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Applied Optics

Applied Optics

APPLICATIONS-CENTERED RESEARCH IN OPTICS

  • Vol. 17, Iss. 4 — Feb. 15, 1978
  • pp: 624–630

Analysis of differential absorption lidar from the Space Shuttle

Ellis E. Remsberg and Larry L. Gordley  »View Author Affiliations


Applied Optics, Vol. 17, Issue 4, pp. 624-630 (1978)
http://dx.doi.org/10.1364/AO.17.000624


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Abstract

A parametric analysis of the Shuttle-borne differential absorption lidar concept for the measurement of atmospheric trace constituent profiles in the nadir viewing mode is presented. The criterion of an optimum constituent optical depth is developed and applied to generate estimates of range resolved measurement errors. These errors emphasize the fundamental limitations for establishing the feasibility of range-resolved differential absorption lidar measurements from Shuttle. With current lidar system technology, atmospheric backscatter density profiles may be adequately determined up to about 60-km altitude at the doubled-ruby wavelength, 3472 Å, for a 1-J/pulse laser and a 1-m2 receiver. Potential range-resolved measurements of stratospheric and mesospheric trace constituents by differential absorption from Shuttle altitudes are limited to H2O, CH4, N2O, O3, and CO, species which can be more easily measured by passive limb viewing techniques. Range-resolved water vapor data for the lower troposphere may be obtained with accuracies which would be competitive with those from passive sensors. Technology advances in laser power and efficiency and in heterodyne detectors may allow other tropospheric species measurements from Shuttle in the future.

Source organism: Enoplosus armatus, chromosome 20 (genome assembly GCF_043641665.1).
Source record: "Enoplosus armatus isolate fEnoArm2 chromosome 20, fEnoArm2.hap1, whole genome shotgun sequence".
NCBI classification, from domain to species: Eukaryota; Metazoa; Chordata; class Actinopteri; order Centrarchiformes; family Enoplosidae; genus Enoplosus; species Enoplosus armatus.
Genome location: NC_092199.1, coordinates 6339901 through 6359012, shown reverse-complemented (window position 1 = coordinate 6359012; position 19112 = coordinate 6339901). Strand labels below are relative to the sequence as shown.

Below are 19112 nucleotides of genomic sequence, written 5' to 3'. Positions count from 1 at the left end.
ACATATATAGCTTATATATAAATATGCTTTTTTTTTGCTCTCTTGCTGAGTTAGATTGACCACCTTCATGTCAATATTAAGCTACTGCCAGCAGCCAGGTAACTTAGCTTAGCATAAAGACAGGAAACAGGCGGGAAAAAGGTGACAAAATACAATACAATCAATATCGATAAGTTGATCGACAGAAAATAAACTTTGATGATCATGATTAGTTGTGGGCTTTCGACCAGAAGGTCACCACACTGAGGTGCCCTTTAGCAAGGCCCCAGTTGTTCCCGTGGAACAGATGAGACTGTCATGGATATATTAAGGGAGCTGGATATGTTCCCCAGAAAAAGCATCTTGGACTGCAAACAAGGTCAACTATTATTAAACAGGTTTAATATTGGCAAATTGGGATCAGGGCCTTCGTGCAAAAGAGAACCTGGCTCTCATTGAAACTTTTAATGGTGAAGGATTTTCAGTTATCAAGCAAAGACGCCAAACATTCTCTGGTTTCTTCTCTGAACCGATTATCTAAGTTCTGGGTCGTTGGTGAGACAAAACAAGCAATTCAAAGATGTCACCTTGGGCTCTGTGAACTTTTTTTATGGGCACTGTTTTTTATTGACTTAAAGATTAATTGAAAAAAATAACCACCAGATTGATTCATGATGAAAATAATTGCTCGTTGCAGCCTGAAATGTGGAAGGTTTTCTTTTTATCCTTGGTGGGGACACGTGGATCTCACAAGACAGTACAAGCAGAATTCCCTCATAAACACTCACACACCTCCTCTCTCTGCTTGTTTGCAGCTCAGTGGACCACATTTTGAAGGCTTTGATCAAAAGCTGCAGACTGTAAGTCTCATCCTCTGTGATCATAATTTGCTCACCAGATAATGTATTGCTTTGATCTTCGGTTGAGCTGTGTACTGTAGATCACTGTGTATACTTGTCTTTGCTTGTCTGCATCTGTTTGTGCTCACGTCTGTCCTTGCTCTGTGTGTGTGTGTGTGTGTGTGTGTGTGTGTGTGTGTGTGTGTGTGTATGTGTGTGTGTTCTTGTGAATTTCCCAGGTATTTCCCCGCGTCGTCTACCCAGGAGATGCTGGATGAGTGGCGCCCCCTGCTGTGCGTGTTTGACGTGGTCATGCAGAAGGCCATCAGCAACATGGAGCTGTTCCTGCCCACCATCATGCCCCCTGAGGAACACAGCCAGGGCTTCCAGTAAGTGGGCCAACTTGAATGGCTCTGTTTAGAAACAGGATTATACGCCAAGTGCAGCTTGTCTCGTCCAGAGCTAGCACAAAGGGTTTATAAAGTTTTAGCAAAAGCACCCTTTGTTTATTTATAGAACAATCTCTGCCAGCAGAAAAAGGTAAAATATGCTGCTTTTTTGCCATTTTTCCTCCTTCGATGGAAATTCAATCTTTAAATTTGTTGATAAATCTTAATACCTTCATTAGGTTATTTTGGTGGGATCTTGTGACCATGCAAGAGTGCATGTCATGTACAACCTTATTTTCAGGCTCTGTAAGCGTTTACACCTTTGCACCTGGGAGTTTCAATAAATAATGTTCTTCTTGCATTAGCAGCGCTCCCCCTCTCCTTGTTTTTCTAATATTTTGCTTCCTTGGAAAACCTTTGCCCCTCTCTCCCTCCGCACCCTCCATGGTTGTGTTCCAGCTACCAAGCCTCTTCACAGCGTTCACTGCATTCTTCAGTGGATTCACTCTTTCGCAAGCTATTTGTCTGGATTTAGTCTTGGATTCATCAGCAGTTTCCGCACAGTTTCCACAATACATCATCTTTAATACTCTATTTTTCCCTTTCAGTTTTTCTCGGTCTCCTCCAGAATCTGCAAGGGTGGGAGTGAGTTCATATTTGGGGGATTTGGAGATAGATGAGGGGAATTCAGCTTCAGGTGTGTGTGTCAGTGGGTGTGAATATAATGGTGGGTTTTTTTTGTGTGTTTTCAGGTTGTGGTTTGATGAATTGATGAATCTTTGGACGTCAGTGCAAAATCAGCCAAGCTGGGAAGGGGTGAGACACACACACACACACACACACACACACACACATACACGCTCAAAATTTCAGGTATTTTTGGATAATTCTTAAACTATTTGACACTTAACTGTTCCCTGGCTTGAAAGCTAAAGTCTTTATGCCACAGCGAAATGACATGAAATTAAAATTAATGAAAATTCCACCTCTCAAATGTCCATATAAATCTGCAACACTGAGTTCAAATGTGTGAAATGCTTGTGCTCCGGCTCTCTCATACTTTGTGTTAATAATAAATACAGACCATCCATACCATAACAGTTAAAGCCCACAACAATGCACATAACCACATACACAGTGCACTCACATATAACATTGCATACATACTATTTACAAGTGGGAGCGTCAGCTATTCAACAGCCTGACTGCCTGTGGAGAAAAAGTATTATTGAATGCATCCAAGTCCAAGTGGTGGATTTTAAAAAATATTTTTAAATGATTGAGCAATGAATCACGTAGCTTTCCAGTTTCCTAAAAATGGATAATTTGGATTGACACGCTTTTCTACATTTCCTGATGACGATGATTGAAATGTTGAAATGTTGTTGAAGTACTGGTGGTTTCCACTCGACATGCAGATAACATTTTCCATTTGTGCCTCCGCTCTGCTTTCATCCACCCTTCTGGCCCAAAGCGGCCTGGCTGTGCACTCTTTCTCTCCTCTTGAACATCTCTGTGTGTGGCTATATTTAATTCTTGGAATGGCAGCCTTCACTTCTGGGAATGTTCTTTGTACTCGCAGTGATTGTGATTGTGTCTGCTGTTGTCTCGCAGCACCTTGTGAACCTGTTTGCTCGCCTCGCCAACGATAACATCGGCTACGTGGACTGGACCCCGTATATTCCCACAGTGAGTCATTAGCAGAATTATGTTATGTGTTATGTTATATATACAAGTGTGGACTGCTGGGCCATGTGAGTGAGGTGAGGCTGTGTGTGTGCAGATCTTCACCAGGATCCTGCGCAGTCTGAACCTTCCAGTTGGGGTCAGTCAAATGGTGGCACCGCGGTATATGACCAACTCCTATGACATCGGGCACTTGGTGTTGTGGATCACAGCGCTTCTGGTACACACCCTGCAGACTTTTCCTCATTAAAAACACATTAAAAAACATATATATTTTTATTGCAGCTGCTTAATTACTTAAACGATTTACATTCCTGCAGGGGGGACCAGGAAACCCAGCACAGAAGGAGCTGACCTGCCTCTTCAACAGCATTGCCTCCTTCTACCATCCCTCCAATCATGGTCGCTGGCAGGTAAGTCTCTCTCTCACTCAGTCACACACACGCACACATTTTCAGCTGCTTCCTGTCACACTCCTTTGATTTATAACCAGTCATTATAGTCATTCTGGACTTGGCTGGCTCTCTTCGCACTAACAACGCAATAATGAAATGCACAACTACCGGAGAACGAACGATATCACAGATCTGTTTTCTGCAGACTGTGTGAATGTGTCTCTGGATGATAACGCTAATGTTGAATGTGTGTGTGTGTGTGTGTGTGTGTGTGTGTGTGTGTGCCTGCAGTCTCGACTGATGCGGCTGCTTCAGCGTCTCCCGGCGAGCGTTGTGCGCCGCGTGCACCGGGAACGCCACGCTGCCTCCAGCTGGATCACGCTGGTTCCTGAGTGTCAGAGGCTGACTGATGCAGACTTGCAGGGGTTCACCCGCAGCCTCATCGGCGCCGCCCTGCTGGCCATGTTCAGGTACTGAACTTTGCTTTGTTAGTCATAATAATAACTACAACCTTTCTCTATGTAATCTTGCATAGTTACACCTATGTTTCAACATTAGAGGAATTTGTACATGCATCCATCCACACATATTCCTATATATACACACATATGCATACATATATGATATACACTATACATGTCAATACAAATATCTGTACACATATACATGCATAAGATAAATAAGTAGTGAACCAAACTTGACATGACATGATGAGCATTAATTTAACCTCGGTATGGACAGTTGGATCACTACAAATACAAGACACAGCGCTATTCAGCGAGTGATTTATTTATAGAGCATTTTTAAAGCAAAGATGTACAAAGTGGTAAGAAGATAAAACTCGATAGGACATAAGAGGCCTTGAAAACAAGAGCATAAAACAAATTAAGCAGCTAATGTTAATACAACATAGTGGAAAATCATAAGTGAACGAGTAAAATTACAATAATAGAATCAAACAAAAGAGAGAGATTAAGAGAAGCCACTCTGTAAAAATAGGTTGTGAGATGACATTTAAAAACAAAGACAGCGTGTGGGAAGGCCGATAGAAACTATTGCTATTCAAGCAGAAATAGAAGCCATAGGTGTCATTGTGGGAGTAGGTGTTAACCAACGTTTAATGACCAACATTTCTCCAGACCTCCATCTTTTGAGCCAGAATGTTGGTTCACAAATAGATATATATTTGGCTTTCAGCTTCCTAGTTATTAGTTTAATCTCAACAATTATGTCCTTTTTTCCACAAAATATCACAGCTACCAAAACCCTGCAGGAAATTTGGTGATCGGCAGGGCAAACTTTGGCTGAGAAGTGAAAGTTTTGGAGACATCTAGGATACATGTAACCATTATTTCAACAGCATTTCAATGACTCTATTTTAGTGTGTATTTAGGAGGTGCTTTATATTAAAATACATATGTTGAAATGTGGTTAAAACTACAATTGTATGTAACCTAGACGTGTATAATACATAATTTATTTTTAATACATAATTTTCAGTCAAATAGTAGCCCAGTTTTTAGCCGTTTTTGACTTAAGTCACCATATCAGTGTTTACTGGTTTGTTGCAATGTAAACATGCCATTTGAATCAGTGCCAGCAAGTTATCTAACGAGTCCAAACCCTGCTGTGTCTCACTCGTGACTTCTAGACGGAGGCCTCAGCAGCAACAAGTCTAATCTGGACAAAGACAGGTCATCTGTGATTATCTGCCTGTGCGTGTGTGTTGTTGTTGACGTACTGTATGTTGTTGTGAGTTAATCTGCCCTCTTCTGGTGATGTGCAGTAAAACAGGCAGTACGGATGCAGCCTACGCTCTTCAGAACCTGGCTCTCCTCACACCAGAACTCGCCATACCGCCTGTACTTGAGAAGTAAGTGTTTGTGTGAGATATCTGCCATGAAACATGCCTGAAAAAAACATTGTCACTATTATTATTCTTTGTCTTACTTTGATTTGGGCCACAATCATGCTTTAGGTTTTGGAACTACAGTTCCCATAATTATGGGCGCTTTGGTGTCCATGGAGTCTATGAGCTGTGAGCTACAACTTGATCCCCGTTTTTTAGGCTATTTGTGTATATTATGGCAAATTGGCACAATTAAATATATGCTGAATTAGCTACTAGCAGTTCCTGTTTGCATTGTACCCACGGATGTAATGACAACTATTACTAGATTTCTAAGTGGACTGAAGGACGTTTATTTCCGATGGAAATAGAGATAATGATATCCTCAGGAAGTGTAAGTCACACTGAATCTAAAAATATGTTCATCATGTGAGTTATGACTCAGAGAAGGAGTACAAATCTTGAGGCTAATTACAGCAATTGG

© 1978 Optical Society of America

History
Original Manuscript: March 4, 1976
Revised Manuscript: August 8, 1977
Published: February 15, 1978

Citation
Ellis E. Remsberg and Larry L. Gordley, "Analysis of differential absorption lidar from the Space Shuttle," Appl. Opt. 17, 624-630 (1978)
http://www.opticsinfobase.org/ao/abstract.cfm?URI=ao-17-4-624


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References

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  10. E. E. Remsberg, G. B. Northam, in Atmospheric Aerosols: Their Optical Properties and Effects (1976).Available from NTIS, Springfield, Va. as NASA CP-2004.

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